According to a new report released by Facebook (FB), Russia and Iran are the top two sources of coordinated fake activity.
In response to social media companies’ efforts to crack down on fake accounts and influence operations, foreign and domestic covert influence operators have shifted their tactics and grown more sophisticated, according to Facebook’s report, which was released on Wednesday.
According to the report, Facebook has removed more than 150 networks of coordinated fake activity since 2017. Russia is linked to 27 networks, while Iran is linked to 23. Nine of them are from the United States.
According to Facebook’s report, the United States remains the primary target for foreign influence campaigns, with 26 such efforts from a variety of sources from 2017 to 2020. (Ukraine is in a distant second place.)
However, it was US domestic actors, not foreign operatives, who were increasingly responsible for sowing disinformation during the 2020 election season. According to Facebook’s report, in the run-up to the election, the company removed as many American networks targeting the US with so-called coordinated inauthentic behavior (CIB) as it did Russian or Iranian networks.
“Most notably, one of the CIB networks we found was operated by Rally Forge, a US-based marketing firm, working on behalf of its clients including the Political Action Committee Turning Point USA,” the report said. “This campaign leveraged authentic communities and recruited a staff of teenagers to run fake and duplicate accounts posing as unaffiliated voters to comment on news Pages and Pages of political actors.”
The Washington Post first reported on the campaign in September 2020. A Turning Point spokesman described the effort as “sincere political activism conducted by real people who passionately hold the beliefs they describe online, not an anonymous troll farm in Russia,” in a statement to the Post at the time. In response to a request from CNN at the time, the group declined to comment.
Another US network, which Facebook announced it would shut down in July 2020, had ties to Roger Stone, former President Donald Trump’s friend and political adviser. More than 50 accounts, 50 pages, and four Instagram accounts were maintained by the network. It had a reach of 260,000 Facebook accounts and more, according to the company.
(Stone announced his ban on the alternative social media site Parler, along with a statement, after Facebook removed him, he said : “We have been exposing the railroad job that was so deep and so obvious during my trial, which is why they must silence me. As they will soon learn, I cannot and will not be silenced.”)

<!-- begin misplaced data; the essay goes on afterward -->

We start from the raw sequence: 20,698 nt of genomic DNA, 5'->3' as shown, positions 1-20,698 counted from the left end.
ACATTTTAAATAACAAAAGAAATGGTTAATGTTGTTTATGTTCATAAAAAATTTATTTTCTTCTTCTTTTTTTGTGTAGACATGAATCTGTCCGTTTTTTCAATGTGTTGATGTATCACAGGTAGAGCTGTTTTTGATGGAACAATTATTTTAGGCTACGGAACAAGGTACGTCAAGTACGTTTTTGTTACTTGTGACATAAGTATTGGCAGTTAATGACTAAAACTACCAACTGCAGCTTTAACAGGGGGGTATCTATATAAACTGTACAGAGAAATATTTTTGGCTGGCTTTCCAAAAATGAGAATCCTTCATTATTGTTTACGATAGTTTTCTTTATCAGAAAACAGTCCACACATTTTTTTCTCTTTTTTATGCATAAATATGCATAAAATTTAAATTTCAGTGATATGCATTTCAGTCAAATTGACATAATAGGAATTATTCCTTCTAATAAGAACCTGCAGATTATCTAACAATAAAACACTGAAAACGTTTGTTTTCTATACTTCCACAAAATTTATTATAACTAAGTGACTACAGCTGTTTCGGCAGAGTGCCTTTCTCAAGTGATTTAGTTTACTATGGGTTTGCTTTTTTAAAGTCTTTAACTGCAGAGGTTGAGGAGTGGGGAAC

Following the 2016 election, as revelations about Russia’s attempts to meddle in the US democratic process surfaced, the presence of fake and misleading content on social media became the dominant story hounding tech platforms such as Facebook, Twitter, and YouTube. Foreign influence campaigns have attempted to sow division within the electorate by posing as US voters, targeting voters with misleading digital advertisements, creating false news stories, and other methods.
The revelation of these campaigns has resulted in increased political and regulatory pressure on Big Tech, as well as ongoing concerns about the industry’s disproportionate power in politics and the economy. Many critics have since called for the breakup of large tech companies, as well as legislation governing how social media platforms manage content on their platforms.
Facebook, for example, has responded by hiring more content moderators and enacting new platform policies on fake activity.
In a separate announcement on Wednesday, Facebook said it is increasing the penalties it imposes on individual Facebook users who share misinformation that has been debunked by its fact-checking partners.
When a user shares a post with debunked claims, Facebook’s algorithms demote it in the news feed, making it less visible to other users. Repeat offenders, however, may face having all of their posts demoted in the future as a result of Wednesday’s change.
Facebook had already been degrading pages and groups that shared fact-checked misinformation at the account level, but Wednesday’s announcement covers individual users for the first time. (Political figures are exempt from Facebook’s fact-checking program, so their accounts are not affected by the change.)
Even as Facebook’s moderation efforts have improved, many covert disseminators of misinformation have changed their tactics, according to the report. Threat actors are trying to adapt to Facebook’s enforcement in an ever more complex game of cat-and-mouse, according to the company, by creating more tailored and targeted campaigns that can evade detection and outsourcing their campaigns to third parties.
“So when you put four years’ worth of covert influence ops together, what are the trends?” Ben Nimmo, a co-author of the report, wrote on Twitter Wednesday. “More operators are trying, but more operators are also getting caught. The challenge is to keep on advancing to stay ahead and catch them.”